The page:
School Of Rock Review

Royal & Derngate, Northampton – until Saturday 11th June 2022

Reviewed by Amarjeet Singh


It’s honestly hard to believe that the film School of Rock is almost 20 years old, and as I take my seat, I am flooded with waves of nostalgia, but not for long, as my ears are assaulted with a delicious riff of a guitar, and sights of a glistening midriff. The band ‘No Vacancy’ have arrived!

Dewey Finn, played superbly, by the delightful Jake Sharpe, is an amateur rock enthusiast but in reality, comes across as a wastrel musician who has no job prospects and spends his time mooching off his best mate Ned Schneebly. When Dewey is fired from his rock band, ‘No Vacancy’, he is left with no money and in danger of being homeless, so he slyly takes up employment as a schoolteacher in the prestigious Horace Green Private School by impersonating his best friend, Ned.

When faced with a class of children Dewey doesn’t have a clue what to do, but upon discovering that the children are able to play instruments, he decides to teach them everything he knows about rock. The ultimate exam, to win a place in ‘The Battle of The Bands’. With many obstacles to overcome along the way, parents who misunderstand their children, huffy teachers, Dewey’s best friend’s girlfriend, Dewey’s personal hygiene and an uptight principle. It’s not all plain sailing but here in lies the laughs and the pathos as he inadvertently teaches the children empowerment and how to find their inner voices and make themselves be heard.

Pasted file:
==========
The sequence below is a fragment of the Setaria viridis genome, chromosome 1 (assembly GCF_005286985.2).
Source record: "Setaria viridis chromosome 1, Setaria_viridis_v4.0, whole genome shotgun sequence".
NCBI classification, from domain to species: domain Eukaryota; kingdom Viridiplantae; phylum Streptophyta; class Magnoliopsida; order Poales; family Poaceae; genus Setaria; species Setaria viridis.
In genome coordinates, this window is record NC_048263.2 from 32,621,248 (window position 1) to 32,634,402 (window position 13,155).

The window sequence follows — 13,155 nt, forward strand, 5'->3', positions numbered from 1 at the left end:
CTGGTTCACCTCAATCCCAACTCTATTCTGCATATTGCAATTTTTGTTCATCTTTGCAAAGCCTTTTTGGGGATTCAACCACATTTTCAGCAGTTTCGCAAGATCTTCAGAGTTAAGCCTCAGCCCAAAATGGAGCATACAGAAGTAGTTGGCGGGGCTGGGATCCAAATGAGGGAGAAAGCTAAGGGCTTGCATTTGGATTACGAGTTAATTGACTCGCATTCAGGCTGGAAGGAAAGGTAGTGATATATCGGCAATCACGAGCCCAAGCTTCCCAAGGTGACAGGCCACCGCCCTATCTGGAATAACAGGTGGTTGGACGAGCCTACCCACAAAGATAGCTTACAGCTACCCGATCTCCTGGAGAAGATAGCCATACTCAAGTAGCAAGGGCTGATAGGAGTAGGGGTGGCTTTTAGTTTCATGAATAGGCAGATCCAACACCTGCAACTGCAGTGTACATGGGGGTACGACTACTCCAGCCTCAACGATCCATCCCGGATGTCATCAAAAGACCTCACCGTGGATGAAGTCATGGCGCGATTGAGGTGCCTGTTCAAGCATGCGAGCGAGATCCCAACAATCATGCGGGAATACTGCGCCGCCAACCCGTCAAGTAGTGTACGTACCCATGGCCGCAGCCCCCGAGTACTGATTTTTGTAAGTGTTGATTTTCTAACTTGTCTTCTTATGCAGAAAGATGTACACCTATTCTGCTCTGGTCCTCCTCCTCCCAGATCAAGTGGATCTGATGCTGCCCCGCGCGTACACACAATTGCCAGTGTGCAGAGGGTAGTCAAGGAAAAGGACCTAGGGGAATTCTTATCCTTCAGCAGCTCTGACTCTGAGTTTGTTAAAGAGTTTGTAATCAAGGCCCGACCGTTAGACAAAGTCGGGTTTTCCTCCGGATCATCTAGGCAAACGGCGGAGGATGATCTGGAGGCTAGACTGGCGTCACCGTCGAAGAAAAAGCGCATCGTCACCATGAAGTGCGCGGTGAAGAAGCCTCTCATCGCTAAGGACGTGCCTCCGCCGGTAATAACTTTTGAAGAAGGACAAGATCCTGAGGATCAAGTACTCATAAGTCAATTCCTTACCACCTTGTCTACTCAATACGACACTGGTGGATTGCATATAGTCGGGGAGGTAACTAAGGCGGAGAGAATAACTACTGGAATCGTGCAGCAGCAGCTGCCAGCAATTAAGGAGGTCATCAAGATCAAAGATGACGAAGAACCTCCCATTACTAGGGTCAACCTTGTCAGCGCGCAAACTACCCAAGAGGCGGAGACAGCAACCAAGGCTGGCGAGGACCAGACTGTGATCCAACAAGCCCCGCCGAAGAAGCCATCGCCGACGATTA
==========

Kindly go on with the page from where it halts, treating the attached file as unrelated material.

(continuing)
School of Rock was fabulous. Brilliant sets, wonderful staging, and great energy. The only thing that stopped me from giving School of Rock 5 stars was the music, which is supposed to be an integral part of a rock musical. Some of the songs were forgettable and dreary. Other than that, it was a fantastic show.

School of Rock is a heart-warming comedy. Lots of fun for all ages. Although it’s clear that the main driver behind the success of the film is Jack Black, Jake Sharp did a tremendous job. Supported by Rebecca Lock as Principal Mullins who had the most breath-taking voice, they made a formidable pairing and were supported by and excellent ensemble.

However, the true stars of the show and where the real magic happened was when the children appeared. Superb singers, actors and musicians. Yes, they really did play their own instruments. Issac Forward as Freddy, Daisy Hanna as Katie, Angus McDougall as Lawrence, Harry Churchill as Zack, Dereke Oladele as James, Ruthie Heathcote as Sophie, Wilf Cooper as Billy, Evie Marner as Summer, Tia Isaac as Tomika, Caelan Wallington as Mason, Elodie Salmon as Marcy and Kyla Robinson as Shonelle, shone and brought the production to life.

School of Rock is funny, charming and without spoilers there is an amazing way you’re encouraged to Stick it to The Man! before you leave the show. You can’t get more Rock than that!